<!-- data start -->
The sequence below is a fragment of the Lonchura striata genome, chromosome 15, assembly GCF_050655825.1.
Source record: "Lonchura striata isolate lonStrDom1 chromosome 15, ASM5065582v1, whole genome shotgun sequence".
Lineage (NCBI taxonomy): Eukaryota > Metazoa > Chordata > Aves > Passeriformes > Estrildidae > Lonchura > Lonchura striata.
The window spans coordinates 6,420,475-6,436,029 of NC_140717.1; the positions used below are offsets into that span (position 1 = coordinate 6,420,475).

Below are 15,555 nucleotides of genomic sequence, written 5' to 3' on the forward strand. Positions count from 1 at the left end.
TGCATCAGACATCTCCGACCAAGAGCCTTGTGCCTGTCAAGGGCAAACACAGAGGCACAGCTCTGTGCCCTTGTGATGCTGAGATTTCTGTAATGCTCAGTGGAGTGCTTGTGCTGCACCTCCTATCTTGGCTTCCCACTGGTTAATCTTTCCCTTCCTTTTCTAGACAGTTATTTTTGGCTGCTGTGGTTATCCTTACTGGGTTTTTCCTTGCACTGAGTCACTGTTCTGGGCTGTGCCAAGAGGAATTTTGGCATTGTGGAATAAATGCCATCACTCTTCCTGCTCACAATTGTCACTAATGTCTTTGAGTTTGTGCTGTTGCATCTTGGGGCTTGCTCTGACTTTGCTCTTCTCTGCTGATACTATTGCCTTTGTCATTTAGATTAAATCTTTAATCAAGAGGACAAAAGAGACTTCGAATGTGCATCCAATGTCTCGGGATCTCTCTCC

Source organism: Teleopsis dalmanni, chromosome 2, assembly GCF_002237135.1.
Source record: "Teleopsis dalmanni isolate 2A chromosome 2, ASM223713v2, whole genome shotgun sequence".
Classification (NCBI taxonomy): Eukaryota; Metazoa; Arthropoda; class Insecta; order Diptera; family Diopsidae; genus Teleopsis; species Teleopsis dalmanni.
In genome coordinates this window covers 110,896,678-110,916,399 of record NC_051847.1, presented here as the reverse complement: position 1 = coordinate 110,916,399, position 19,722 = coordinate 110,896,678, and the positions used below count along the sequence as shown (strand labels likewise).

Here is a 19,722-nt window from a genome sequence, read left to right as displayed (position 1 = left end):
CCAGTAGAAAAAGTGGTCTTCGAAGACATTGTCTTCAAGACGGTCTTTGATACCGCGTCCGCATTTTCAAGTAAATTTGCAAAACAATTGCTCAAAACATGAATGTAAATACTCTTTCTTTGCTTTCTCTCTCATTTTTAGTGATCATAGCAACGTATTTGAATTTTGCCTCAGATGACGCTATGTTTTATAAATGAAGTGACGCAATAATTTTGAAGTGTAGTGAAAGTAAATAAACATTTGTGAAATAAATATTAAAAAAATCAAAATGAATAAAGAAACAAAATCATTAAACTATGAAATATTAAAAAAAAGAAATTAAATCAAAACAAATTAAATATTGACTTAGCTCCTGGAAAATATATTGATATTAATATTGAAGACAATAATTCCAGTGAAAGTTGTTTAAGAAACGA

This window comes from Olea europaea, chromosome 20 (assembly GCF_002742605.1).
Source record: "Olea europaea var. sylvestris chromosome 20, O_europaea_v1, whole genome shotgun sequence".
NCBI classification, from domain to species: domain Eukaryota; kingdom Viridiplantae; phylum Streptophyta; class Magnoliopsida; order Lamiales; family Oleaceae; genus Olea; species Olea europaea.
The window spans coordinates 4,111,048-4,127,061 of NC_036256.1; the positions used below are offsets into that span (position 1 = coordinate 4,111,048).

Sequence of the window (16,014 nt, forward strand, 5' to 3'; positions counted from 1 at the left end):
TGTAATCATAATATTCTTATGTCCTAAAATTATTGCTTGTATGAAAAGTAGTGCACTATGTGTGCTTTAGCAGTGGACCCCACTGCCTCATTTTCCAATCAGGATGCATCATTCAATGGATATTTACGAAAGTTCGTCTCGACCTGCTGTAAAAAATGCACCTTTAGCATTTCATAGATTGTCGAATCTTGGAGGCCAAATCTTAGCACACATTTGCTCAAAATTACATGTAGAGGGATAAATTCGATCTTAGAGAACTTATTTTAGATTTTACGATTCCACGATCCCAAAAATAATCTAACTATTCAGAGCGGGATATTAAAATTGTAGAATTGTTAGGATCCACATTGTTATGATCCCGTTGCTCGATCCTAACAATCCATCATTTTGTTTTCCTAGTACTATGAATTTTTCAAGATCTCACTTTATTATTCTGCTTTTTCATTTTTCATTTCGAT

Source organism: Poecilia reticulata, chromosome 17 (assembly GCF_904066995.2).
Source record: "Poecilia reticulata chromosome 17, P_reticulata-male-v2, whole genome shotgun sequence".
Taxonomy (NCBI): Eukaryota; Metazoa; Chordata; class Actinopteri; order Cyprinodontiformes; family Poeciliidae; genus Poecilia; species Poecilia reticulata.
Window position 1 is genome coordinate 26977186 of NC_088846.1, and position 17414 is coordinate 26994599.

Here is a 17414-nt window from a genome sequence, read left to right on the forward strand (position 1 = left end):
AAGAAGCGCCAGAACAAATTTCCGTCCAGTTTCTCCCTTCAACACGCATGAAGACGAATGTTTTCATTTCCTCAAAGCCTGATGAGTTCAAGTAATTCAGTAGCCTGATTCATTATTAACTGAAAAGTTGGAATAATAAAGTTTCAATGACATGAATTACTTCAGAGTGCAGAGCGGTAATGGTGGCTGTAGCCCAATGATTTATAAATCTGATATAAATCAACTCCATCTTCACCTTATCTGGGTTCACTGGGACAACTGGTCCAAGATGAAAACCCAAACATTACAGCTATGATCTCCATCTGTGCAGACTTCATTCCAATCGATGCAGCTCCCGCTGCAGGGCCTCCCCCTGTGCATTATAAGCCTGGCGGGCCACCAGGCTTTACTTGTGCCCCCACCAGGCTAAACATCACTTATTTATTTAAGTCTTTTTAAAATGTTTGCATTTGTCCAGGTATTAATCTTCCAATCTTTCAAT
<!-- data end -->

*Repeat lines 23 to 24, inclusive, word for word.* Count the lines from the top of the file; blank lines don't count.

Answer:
Here is a 17414-nt window from a genome sequence, read left to right on the forward strand (position 1 = left end):
AAGAAGCGCCAGAACAAATTTCCGTCCAGTTTCTCCCTTCAACACGCATGAAGACGAATGTTTTCATTTCCTCAAAGCCTGATGAGTTCAAGTAATTCAGTAGCCTGATTCATTATTAACTGAAAAGTTGGAATAATAAAGTTTCAATGACATGAATTACTTCAGAGTGCAGAGCGGTAATGGTGGCTGTAGCCCAATGATTTATAAATCTGATATAAATCAACTCCATCTTCACCTTATCTGGGTTCACTGGGACAACTGGTCCAAGATGAAAACCCAAACATTACAGCTATGATCTCCATCTGTGCAGACTTCATTCCAATCGATGCAGCTCCCGCTGCAGGGCCTCCCCCTGTGCATTATAAGCCTGGCGGGCCACCAGGCTTTACTTGTGCCCCCACCAGGCTAAACATCACTTATTTATTTAAGTCTTTTTAAAATGTTTGCATTTGTCCAGGTATTAATCTTCCAATCTTTCAAT